Tip #2 - Get books into the hands of children.
So, after setting aside one or more reading times per day for your little one, now you need to have books to read. What are the best places to find books?
Libraries, of course, are a great place to start. Many libraries have no limit on the number of books to check out, and some even check out big tubs to take them home in (when you forget your tote bag)! In addition to the wide selection of books, children's librarians are great resources for book advice. Whenever we're not sure what to check out for my son, we consult with a librarian who always steers us in the right direction. Also, story times can be a great introduction to reading for the young.
I enjoy browsing bookstores for new books. (And many bookstores also feature story times.) I also love finding vintage books at used bookstores or antique stores. Amazon, Barnes & Noble.com, and other websites can also be helpful if you can't locate the book in a bookstore. However, you can save yourself shipping costs if you call a local bookstore and order it from them if it's not immediately available.
Another thing that parents can do to encourage a love of reading is to make books a reward instead of giving a treat that is less healthy. Instead of lunch out at a fast food restaurant, why not make a healthier lunch at home and head to the bookstore after lunch for a treat--a book that can be enjoyed over and over again.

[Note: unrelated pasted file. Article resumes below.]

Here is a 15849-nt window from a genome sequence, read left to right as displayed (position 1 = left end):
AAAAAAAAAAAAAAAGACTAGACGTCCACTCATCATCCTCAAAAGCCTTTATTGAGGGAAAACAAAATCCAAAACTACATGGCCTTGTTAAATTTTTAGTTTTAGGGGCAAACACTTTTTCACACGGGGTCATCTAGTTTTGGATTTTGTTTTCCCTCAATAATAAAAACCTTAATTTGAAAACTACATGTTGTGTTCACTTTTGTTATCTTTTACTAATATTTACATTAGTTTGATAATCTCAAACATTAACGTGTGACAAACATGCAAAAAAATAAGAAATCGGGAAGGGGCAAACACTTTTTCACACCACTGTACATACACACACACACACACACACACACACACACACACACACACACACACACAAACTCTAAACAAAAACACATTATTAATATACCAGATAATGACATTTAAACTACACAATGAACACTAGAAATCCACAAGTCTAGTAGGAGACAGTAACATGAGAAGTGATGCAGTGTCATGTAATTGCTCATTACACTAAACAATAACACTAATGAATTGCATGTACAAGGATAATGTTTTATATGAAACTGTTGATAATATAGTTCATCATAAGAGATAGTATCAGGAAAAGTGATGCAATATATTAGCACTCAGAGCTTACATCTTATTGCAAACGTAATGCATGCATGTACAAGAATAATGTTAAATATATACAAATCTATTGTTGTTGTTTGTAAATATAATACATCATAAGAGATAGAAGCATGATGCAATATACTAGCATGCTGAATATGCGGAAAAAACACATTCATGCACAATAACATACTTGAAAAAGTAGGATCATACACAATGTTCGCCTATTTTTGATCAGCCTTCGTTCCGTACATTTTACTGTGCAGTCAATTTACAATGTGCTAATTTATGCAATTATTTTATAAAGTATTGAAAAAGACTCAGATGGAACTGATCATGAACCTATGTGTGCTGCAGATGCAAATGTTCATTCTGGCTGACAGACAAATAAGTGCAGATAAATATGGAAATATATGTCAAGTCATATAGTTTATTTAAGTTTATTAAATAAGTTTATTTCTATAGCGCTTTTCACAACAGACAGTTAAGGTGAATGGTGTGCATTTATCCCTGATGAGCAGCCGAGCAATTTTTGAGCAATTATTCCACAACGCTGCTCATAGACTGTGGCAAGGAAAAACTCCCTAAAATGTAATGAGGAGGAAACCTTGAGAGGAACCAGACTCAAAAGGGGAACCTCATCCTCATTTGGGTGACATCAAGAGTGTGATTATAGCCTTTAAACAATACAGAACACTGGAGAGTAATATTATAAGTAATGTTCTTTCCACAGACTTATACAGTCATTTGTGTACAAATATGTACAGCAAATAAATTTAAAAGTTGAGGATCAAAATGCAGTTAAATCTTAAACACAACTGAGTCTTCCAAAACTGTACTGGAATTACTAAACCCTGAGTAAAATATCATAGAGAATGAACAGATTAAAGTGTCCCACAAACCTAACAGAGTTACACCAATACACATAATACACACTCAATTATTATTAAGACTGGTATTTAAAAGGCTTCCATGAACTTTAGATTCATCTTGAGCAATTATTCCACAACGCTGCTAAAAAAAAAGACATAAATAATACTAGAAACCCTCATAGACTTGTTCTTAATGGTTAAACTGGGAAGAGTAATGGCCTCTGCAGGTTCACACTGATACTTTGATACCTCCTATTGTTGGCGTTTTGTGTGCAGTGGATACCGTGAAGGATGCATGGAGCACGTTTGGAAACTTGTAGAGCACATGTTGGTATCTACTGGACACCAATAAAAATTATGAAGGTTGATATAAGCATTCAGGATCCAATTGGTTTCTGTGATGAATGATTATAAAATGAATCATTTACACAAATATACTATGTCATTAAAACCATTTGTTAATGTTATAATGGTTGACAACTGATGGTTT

Parents can also look into free reading programs, like Reading Is Fundamental (RIF), and other book clubs. RIF is a federally funded program for school-age children in elementary schools. This program is usually run by a volunteer in a school (like a PTA volunteer) or by a school librarian or teacher. They receive money from the federal government, and then add more of their own funding in order to purchase books for the students in the school.
I was in charge of the RIF program at my son's school in Brentwood, PA for a couple of years. We purchased about 800 books per year and had distributions throughout the year. It was great to see kids come in and pick one or two free books to take home to build their own libraries.
Another idea, which I think was inspired by Carol Baicker-McKee is to buy books for birthdays/Christmas. Make this a tradition. Or suggest that a grandparent make that his or her tradition for gift-giving. You could even start a wish list of books for your child on Amazon or at a site like Good Reads. Put the books on a "to-read" shelf on Good Reads, and then have friends or relatives know that your child would love those books as gifts.